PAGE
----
Do it yourself or outsource? SaaS simplifies! (If you're ready)
By Cleo van Engelen
The question of "do it yourself" or outsourcing has gained an appealing alternative: Software as a Service, or simply SaaS. SaaS not only means having your software well-managed but also being instantly relieved of technical management, backups, and compatibility concerns as a customer. No hassle between administrators regarding responsibilities or determining whether an issue lies in the database, software, or configuration. Pay per use, scalable, and, as a bonus, continuous updates without cumbersome release and testing processes! Tomorrow? Preferably yesterday!
Is the organization ready for SaaS, does it see the impact?
SaaS seems to offer many advantages over traditional models at first glance. Of course, information security and privacy are crucial concerns. However, SaaS providers are aware of these issues and act accordingly. Therefore, more and more indicators are turning green, at least from the providers' perspective. But is the organization itself ready for SaaS? It might be an unexpected question since "everything is offered as a service," and there seems to be little for the customer to handle. But that's a misconception. Successful SaaS adoption comes with certain prerequisites.
SaaS is primarily focused on using standard software. While many SaaS packages offer configuration options, building customizations within the application is often not possible. This includes not only programmed code but also functions, fields, and alternative ways of meeting specific functional requirements. If your current flexible on-premises or hosted package relies heavily on this kind of customization, you will lose functionality, which can impact business processes.
The situation described above, with extensive customizations and detailed configurations, typically indicates a culture of specificity. Employees, from users to directors, are accustomed to submitting requests that are then fulfilled. In this context, technology follows the process. Transitioning to SaaS also means shifting the approach and culture: technology follows the process. Standard by default, with very few exceptions. Is the organization prepared for and aware of this mindset shift? Or will functional administrators become the bearers of the "can't do" message after the transition?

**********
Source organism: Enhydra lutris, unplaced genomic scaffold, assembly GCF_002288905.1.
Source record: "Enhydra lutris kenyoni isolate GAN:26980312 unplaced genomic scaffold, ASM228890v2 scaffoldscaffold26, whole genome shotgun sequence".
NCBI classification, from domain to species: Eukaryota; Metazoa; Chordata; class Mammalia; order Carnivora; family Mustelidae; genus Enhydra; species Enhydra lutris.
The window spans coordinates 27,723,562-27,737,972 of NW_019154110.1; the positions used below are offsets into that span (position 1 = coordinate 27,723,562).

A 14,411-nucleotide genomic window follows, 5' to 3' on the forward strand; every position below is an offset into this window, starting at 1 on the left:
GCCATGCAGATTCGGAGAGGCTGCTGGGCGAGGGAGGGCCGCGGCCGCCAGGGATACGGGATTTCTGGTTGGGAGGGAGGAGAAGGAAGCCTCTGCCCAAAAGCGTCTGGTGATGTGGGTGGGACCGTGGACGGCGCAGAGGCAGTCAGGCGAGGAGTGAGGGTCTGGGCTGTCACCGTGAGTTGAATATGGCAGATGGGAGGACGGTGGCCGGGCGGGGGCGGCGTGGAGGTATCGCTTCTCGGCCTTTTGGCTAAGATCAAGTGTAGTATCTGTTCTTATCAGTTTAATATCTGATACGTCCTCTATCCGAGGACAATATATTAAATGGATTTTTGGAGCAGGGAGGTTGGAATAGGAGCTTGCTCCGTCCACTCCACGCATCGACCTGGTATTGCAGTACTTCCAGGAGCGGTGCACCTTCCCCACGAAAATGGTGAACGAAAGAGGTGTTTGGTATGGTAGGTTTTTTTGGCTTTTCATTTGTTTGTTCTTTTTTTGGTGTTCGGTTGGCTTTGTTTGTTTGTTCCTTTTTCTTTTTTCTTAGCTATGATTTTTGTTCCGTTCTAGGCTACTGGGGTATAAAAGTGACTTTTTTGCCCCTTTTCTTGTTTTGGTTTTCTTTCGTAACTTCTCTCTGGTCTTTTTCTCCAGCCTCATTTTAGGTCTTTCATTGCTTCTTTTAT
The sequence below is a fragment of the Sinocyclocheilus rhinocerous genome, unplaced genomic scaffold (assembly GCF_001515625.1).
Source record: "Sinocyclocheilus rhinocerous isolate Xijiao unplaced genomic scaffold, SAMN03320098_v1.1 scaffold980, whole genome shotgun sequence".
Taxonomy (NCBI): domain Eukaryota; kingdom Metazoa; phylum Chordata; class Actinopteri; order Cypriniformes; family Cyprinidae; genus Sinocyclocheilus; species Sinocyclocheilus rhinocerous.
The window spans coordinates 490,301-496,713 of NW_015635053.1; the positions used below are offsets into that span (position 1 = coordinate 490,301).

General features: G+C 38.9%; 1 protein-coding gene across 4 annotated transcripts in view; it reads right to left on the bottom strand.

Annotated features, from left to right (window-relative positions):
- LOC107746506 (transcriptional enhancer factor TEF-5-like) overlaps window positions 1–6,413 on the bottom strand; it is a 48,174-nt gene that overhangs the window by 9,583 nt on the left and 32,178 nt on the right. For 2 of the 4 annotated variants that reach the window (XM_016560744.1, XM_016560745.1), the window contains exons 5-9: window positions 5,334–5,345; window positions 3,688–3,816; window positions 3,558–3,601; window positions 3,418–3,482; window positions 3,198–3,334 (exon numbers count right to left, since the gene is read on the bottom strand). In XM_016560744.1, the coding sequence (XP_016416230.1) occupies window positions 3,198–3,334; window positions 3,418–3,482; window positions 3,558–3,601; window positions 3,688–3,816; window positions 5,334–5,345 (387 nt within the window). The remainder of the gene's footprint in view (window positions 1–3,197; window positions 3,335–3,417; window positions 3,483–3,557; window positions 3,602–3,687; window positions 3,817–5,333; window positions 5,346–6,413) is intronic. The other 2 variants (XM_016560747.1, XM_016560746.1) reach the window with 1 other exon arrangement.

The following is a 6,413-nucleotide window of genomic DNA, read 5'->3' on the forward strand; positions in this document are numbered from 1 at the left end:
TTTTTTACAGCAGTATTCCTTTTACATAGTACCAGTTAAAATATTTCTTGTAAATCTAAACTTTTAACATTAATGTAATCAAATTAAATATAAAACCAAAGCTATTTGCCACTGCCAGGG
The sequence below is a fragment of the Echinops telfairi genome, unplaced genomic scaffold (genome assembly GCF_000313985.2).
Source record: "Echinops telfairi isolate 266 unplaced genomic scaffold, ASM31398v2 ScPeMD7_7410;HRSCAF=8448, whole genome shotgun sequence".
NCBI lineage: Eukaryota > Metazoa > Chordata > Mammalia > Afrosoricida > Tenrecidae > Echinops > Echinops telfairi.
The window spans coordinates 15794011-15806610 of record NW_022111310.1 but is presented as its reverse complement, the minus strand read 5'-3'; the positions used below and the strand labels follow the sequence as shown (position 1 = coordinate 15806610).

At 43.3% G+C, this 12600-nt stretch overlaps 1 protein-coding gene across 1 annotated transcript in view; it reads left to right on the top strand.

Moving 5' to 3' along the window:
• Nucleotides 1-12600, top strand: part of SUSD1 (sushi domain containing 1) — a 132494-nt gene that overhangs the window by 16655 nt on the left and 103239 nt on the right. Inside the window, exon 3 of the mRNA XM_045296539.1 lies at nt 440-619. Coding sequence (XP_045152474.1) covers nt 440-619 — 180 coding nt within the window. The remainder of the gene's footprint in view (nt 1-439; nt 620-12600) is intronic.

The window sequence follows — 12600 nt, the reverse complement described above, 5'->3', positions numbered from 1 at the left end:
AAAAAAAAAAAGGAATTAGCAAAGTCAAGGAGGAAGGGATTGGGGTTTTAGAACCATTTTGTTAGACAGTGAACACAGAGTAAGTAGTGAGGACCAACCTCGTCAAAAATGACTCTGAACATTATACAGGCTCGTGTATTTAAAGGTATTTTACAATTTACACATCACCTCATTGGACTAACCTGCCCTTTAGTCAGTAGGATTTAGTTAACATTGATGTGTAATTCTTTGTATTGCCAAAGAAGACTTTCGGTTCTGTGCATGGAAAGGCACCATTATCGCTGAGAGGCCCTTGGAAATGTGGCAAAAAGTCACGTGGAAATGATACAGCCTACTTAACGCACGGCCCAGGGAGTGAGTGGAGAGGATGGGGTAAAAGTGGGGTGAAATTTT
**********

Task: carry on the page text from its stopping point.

Let's not forget about integrations. Does the current application operate in isolation, or does it exchange data (employee data, customer data) with numerous other systems? Is this data interaction limited to reading, or are data enrichments involved? Does the SaaS solution offer these capabilities, and how do we secure them?
Lastly, the role of functional administrators changes. Instead of collecting requests, translating them for developers, and testing the results, they now discuss process adjustments initiated by changes in tool functionality and monitor application developments. They shift from request translation to supply translation. Are the functional administrators ready for this role?
SaaS or not: Weigh up the interests
So, should we avoid SaaS altogether? Many standard or commercial-off-the-shelf applications are transitioning to SaaS, whether we want it or not. Look at Office, for instance. It's essential to start thinking about SaaS now and analyze the points mentioned above. If they need addressing, a change management process will be required, which takes time.
Is this a strategic process where the competitive position depends on innovation and differentiation from others? In that case, "technology follows the process" doesn't fit, and considering customization as a successor to your on-premises package might be a more logical choice. In the next blog, my colleague Ron Mostert poses the question of whether the supplier is ready, and that's a valid counter-question. Read that blog here.
Doing it yourself or outsourcing remains a current dilemma. Highberg assists organizations as an independent advisor in examining this issue from a 360-degree perspective, considering both opportunities and prerequisites. We take your specific situation into account.
Standardizing and automating IT creates room for innovation. However, there's a flip side, such as the loss of distinctiveness. Or, how do you maintain control over security and privacy? Explore this dilemma here.